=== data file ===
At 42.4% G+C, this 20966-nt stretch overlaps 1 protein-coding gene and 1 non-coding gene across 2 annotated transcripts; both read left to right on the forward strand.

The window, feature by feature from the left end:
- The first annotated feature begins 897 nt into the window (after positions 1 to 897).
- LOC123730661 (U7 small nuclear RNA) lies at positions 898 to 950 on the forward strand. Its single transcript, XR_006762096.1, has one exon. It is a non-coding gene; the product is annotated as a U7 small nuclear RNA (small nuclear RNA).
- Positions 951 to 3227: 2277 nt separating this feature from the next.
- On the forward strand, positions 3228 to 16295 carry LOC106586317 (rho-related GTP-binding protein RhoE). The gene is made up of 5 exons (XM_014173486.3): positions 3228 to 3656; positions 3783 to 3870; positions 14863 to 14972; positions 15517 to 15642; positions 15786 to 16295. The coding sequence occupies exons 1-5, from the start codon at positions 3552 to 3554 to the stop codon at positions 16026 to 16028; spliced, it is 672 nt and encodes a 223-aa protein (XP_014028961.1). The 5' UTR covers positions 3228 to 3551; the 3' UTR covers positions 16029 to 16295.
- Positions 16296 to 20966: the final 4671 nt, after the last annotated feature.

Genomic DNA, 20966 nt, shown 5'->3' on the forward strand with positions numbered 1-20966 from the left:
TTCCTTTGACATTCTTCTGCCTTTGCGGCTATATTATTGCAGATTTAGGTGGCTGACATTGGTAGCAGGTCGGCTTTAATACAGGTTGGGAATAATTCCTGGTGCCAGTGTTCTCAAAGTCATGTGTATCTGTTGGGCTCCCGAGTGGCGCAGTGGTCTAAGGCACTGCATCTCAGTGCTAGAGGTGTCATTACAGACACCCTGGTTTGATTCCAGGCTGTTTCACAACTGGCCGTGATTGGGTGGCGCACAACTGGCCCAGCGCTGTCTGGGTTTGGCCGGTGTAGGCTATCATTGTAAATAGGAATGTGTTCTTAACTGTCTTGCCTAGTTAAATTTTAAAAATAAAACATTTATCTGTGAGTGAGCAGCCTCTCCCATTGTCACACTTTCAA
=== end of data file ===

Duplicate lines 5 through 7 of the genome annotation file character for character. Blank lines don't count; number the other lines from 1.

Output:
- Positions 951 to 3227: 2277 nt separating this feature from the next.
- On the forward strand, positions 3228 to 16295 carry LOC106586317 (rho-related GTP-binding protein RhoE). The gene is made up of 5 exons (XM_014173486.3): positions 3228 to 3656; positions 3783 to 3870; positions 14863 to 14972; positions 15517 to 15642; positions 15786 to 16295. The coding sequence occupies exons 1-5, from the start codon at positions 3552 to 3554 to the stop codon at positions 16026 to 16028; spliced, it is 672 nt and encodes a 223-aa protein (XP_014028961.1). The 5' UTR covers positions 3228 to 3551; the 3' UTR covers positions 16029 to 16295.
- Positions 16296 to 20966: the final 4671 nt, after the last annotated feature.